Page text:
Survivors have said that among those who have not been found are 15 women and five children, according to a naval official quoted by the AFP news agency.

  12. The joy of a Christian-Muslim wedding among Egypt's Nubians

    The attacks this week on Coptic churches in northern Egypt underline the dangers faced by the country's Christian minority. 

    But among the Nubians - an ancient nation that lives along the upper reaches of the Nile - Muslims and Christians mostly live in harmony. 

    The BBC's Nicola Kelly attended a Muslim-Christian wedding celebrated discreetly after nightfall.

    The groom Akram told her: "We're the first people to marry outside of our religion here. That's very difficult, especially for my parents." 

    For seven years, the couple were banned from seeing each other by both sets of parents.

    "We agreed to get married at night, so as not to bring shame on either of the families," Akram says.

    Read more here.

    The bride to be
    Image caption: The bride Sally met Akram seven years ago in Aswan
  13. Morocco 'dismantles' IS cell

    Rana Jawad

    BBC North Africa correspondent, Tunis

    Moroccan authorities say they have dismantled an extremist cell with links to the so-called Islamic State (IS). 

    The group was operating in the popular tourist city of Fez in the north of the country and the nearby town of Moulay Yacoub.  

    Moroccan security services have been engaged in a crackdown on suspected extremist cells in the country in recent years and they have made several arrests in the past. 

    In this latest operation, the ministry of interior says its forces dismantled a seven-member cell that supported IS by recruiting Moroccan nationals and sending them to fight in Iraq and Syria. 

    They also found weapons, cash and military uniforms during the raid.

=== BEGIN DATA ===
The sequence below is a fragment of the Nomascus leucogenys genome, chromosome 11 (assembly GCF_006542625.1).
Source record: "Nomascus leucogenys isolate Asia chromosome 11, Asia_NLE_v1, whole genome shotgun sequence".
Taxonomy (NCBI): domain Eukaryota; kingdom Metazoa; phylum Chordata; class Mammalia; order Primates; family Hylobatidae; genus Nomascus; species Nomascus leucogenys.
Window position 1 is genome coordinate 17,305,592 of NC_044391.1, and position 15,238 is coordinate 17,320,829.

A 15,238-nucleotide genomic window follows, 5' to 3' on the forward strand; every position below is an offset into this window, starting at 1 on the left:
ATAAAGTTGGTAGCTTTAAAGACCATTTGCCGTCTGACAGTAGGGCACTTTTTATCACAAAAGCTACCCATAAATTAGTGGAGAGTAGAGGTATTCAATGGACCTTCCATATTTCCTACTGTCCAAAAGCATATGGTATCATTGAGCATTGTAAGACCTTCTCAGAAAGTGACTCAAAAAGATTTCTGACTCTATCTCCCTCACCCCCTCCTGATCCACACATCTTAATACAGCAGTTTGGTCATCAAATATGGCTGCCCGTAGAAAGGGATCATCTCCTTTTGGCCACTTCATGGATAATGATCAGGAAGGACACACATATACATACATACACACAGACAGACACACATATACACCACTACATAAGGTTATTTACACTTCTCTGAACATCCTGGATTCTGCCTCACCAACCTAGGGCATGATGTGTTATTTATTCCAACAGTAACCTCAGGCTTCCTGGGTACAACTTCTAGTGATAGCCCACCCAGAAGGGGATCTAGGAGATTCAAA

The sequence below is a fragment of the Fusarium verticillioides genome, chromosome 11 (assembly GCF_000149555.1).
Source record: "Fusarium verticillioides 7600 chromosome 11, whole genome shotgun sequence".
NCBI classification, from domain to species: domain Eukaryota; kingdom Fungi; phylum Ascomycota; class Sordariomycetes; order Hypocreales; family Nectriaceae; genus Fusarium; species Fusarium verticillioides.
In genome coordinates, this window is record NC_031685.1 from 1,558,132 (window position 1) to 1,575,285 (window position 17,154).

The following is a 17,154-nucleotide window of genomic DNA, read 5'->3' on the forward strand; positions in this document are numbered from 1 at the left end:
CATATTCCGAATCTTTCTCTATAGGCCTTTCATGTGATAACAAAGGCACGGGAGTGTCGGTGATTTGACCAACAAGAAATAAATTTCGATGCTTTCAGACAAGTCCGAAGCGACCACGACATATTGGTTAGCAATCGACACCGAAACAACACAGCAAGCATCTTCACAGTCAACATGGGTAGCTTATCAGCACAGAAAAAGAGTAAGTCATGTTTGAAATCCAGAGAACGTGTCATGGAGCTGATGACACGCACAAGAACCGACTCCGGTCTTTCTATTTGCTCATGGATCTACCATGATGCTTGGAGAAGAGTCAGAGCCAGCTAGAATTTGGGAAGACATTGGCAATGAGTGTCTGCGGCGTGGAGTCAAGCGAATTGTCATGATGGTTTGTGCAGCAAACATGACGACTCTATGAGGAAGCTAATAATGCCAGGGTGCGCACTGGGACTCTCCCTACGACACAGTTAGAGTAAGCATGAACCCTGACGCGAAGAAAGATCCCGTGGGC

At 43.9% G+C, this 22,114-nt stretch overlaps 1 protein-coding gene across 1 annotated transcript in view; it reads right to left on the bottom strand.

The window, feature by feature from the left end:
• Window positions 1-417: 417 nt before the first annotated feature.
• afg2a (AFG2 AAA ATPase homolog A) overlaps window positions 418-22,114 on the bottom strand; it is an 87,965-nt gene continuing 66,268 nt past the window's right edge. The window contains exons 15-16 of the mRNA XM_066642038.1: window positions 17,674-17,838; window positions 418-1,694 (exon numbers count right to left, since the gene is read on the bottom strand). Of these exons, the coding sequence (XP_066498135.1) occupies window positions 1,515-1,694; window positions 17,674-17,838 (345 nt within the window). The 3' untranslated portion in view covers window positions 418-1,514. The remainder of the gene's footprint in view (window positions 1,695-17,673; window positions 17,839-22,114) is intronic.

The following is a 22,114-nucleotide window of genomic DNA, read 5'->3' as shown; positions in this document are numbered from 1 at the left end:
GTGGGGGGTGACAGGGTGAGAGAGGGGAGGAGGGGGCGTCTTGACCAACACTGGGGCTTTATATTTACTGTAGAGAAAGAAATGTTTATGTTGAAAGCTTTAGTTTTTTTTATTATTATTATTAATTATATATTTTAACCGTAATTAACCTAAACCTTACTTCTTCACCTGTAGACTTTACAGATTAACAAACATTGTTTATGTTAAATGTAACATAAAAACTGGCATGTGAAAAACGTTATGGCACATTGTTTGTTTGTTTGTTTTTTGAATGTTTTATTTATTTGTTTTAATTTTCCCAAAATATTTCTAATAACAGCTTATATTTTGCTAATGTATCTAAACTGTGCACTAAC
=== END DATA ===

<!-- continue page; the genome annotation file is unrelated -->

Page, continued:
Officials say most of those arrested already have relatives fighting in Iraq and Syria. 

    An official of the Central Bureau of Judicial Investigation (BCIJ) holds a confiscated submachine gun during a press conference in Sale, near the capital Rabat on January 29, 2017.
    Image caption: In January, the Moroccan authorities showed weapons off in January from a raid on another suspected IS cell
  14. Deadly blaze kills 20 in Senegal religious event

    At least 20 people have died after a fire broke out at a makeshift prayer centre during a religious event in Senegal's southern city of Kolda, BBC Afrique reports. 

    It quickly spread around the site hosting the event, burning down tents that were sheltering thousands of people. 

    The death toll is likely to rise as many survivors have been badly burned, the fire brigade said in a statement.

    It is unclear what caused the blaze. 

    Daaka, which means spiritual retreat in a local dialect, is a worship camp organised by the Tijaniah Order - a branch of Sunni Islam - as a way to promote detachment from mundane interests. 

    Crowds of Muslim faithful converge every year on the camp, and fires have regularly disrupted the event in the past, BBC Afrique adds.

    Senegal is a majority Muslim country, with religious festivals celebrated at various times throughout the year. 

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  15. Angolan model graces Elle magazine cover

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    Angolan model Maria Borges has become the second African to grace the cover of Elle magazine, exactly 20 years after Sudanese model Alek Wek. 

    Borges, 24, is a rising star, and has been celebrated for wearing her natural hair at the acclaimed Victoria’s Secret Fashion Show. 

    She became the face of L’Oreal Paris in February and has been dubbed as one of the African models breaking barriers

    She told CNN in a recent interview that she is living her dream:

    Quote Message: The empowering message that a girl who started from the bottom can be an international beauty symbol and be living proof that our dreams are valid, and the future ahead of us is bright.”
  16. Zambia opposition leader 'denied lawyer'

    Hakainde Hichilema
    Image caption: Mr Hichilema was charged with treason

    Zambia's detained opposition leader Hakainde Hichilema has been denied access to a lawyer, the Reuters news agency reports. 

    Mr Hichilema was yesterday charged with treason following an incident at the weekend when a convoy he was travelling in reportedly refused to give way to President Edgar Lungu's motorcade. 

    A statement from his UPND party says his lawyers had been denied from seeing him during visiting hours: 

    Quote Message: When HH's lawyers went to see him earlier in the day, they were told they could only see him during the visiting hours. But when the lawyers went during the visiting hours as advised, they were again told they were not allowed to see their client Mr. Hichilema."